Home South African Ramaphosa enters the fray over decentralisation of police function

Ramaphosa enters the fray over decentralisation of police function


Government does not have a policy on devolving policing powers to provinces as SAPS is a national competency.

President Cyril Ramaphosa and Police Minister Bheki Cele during a visit the Inanda Police Station in KwaZulu-Natal. Pictures: Siyabulela Duda (GCIS)

PRESIDENT Cyril Ramaphosa has entered the fray over the calls by the official opposition that the police function should be decentralised to provinces.

Ramaphosa made his views known on the matter after DA leader John Steenhuisen wrote to him arguing that Sections 99 and 206 of the Constitution allowed for the devolution of policing powers to provinces, particularly where provinces can show that they can do a better job of keeping citizens safe.

Steenhuisen asked what the Western Cape government needed to do in order to get more policing powers so that they could achieve a safer province.

He also asked what the government’s policy position was regarding the devolution of policing.

Steenhuisen’s parliamentary question comes less than 20 days after Police Minister Bheki Cele was asked in the National Assembly by DA MP Andrew Whitfield whether he has commissioned any studies into the decentralisation of policing services and whether he intended to commission any such studies.

Cele has maintained that the Constitution provided that the national commissioner was responsible for exercising control over managing SAPS in accordance with national policy and the direction of the relevant cabinet minister.

In his written response, Ramaphosa said the Constitution provided for the security services of South Africa consisted of a single police service.

“Furthermore, in terms of Section 205(1) of the Constitution, the national police service must be structured to function in the national, provincial and, where appropriate, local spheres of government,” he said.

Ramaphosa echoed Cele’s sentiments that the SAPS national commissioner was responsible to control and manage the police service in accordance with the national policing policy and directions of the Minister of Police.

He also stated that a provincial commissioner was responsible for policing in his or her province as prescribed by national legislation and subject to the power of the national commissioner.

“The Minister of Police does not have policing powers and, therefore, cannot assign or transfer the responsibility of the national commissioner to control and manage the single national police service to a member of the provincial executive council or to a municipal council.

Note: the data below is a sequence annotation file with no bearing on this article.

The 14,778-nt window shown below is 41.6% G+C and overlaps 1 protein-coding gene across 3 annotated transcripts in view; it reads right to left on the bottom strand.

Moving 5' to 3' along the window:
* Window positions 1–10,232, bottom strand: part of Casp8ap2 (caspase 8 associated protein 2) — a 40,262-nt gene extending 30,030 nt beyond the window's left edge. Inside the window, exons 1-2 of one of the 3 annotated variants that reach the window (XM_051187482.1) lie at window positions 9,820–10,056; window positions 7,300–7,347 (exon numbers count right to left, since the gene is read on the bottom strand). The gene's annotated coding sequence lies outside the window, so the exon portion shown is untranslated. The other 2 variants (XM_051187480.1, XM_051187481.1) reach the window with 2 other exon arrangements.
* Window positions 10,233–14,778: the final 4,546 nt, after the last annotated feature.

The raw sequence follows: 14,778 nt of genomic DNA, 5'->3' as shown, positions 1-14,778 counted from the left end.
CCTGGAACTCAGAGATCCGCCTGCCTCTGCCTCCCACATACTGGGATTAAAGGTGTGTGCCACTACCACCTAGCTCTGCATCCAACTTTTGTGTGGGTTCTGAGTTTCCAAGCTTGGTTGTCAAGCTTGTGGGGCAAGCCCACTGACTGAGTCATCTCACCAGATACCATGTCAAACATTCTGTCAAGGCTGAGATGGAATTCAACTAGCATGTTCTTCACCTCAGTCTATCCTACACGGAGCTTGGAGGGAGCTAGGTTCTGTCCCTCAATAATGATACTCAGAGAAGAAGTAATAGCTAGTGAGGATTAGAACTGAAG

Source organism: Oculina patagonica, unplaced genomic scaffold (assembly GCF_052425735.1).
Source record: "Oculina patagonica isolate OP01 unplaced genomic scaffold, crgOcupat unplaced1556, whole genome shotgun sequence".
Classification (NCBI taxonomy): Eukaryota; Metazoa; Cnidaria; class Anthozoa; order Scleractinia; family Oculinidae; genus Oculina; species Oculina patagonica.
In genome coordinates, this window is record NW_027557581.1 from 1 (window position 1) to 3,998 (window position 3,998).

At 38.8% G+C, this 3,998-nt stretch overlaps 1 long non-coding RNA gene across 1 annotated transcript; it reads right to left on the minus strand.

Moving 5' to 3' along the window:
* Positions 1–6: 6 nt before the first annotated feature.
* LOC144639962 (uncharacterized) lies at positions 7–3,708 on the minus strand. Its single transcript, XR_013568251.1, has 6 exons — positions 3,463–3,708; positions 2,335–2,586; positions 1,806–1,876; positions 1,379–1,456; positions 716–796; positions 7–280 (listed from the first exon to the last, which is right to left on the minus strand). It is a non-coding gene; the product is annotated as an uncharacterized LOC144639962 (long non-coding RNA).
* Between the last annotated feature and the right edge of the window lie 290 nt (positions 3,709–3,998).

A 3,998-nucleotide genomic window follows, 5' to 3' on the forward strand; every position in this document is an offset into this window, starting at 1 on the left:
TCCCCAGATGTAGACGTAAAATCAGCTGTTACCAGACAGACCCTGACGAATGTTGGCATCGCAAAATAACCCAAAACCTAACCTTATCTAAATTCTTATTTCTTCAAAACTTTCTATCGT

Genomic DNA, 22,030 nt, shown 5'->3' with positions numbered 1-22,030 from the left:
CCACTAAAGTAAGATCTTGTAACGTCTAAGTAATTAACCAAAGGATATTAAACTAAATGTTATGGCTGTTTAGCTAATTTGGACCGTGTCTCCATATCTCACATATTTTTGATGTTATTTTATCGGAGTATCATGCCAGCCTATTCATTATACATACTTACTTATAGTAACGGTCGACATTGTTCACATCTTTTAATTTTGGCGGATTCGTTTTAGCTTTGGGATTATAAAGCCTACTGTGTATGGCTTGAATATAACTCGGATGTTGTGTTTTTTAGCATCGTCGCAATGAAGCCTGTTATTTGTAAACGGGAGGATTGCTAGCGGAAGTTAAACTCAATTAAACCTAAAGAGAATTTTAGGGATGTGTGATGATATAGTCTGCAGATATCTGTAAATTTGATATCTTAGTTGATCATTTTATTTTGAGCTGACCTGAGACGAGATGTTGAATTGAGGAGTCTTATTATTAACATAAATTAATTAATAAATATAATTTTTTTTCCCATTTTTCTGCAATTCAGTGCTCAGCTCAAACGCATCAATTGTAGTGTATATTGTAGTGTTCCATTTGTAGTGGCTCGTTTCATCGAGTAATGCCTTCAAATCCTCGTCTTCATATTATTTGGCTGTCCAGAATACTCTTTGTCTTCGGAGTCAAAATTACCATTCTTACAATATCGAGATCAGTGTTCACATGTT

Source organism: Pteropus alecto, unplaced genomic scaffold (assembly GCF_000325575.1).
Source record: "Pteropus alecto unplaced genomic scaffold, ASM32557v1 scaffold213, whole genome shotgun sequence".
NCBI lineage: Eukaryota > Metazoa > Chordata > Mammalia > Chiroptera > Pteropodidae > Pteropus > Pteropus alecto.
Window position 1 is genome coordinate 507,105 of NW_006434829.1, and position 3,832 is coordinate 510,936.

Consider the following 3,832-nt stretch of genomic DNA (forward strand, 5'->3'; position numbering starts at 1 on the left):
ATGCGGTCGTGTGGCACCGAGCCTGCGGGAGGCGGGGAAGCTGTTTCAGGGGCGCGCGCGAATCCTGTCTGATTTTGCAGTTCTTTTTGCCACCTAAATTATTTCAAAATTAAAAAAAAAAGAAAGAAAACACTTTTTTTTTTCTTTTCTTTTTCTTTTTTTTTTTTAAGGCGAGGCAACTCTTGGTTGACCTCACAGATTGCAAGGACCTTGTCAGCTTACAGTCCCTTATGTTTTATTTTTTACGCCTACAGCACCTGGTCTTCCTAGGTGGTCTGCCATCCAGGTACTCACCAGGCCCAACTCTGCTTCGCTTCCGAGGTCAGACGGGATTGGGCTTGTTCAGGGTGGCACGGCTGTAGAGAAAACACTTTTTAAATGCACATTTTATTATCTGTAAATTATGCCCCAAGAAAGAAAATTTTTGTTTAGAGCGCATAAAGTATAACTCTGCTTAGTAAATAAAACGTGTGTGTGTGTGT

“Such a transfer will be inconsistent with the provisions as contained in Chapter 11 of the Constitution, and accordingly, invalid.”

Ramaphosa said the proposed change in the existing legal position would require an amendment to the relevant provisions as contained in the Constitution.

“Government does not have a policy on devolving policing powers to provinces as SAPS is a national competency.

“However, there is an Integrated Model of Policing Policy to operationalise the policy direction outlined in the National Development Plan and the 2016 White Paper on Policing for a professional and accountable police service, that is underpinned by prudent and efficient use of resources and the use of smart, modern policing approaches,” he said.

Ramaphosa also said an integrated police service would act as a single collective voice for policing, helping to strengthen governance and accountability in all spheres of government.

It also ensured optimal coordination and alignment across the three spheres of government, he added.

The DA has been pushing for the decentralisation of the police function over the past few years.

It has used the matter as its campaign ticket during both the 2019 general elections.

Last September, Western Cape Premier Alan Winde took the matter to the National Council of Provinces, where he asked that their proposal be tried and stated if it worked, Cele would take the kudos, and if it failed, he would take the blame.

This was rejected outright by Cele, saying he was not interested in kudos.

Cape Times

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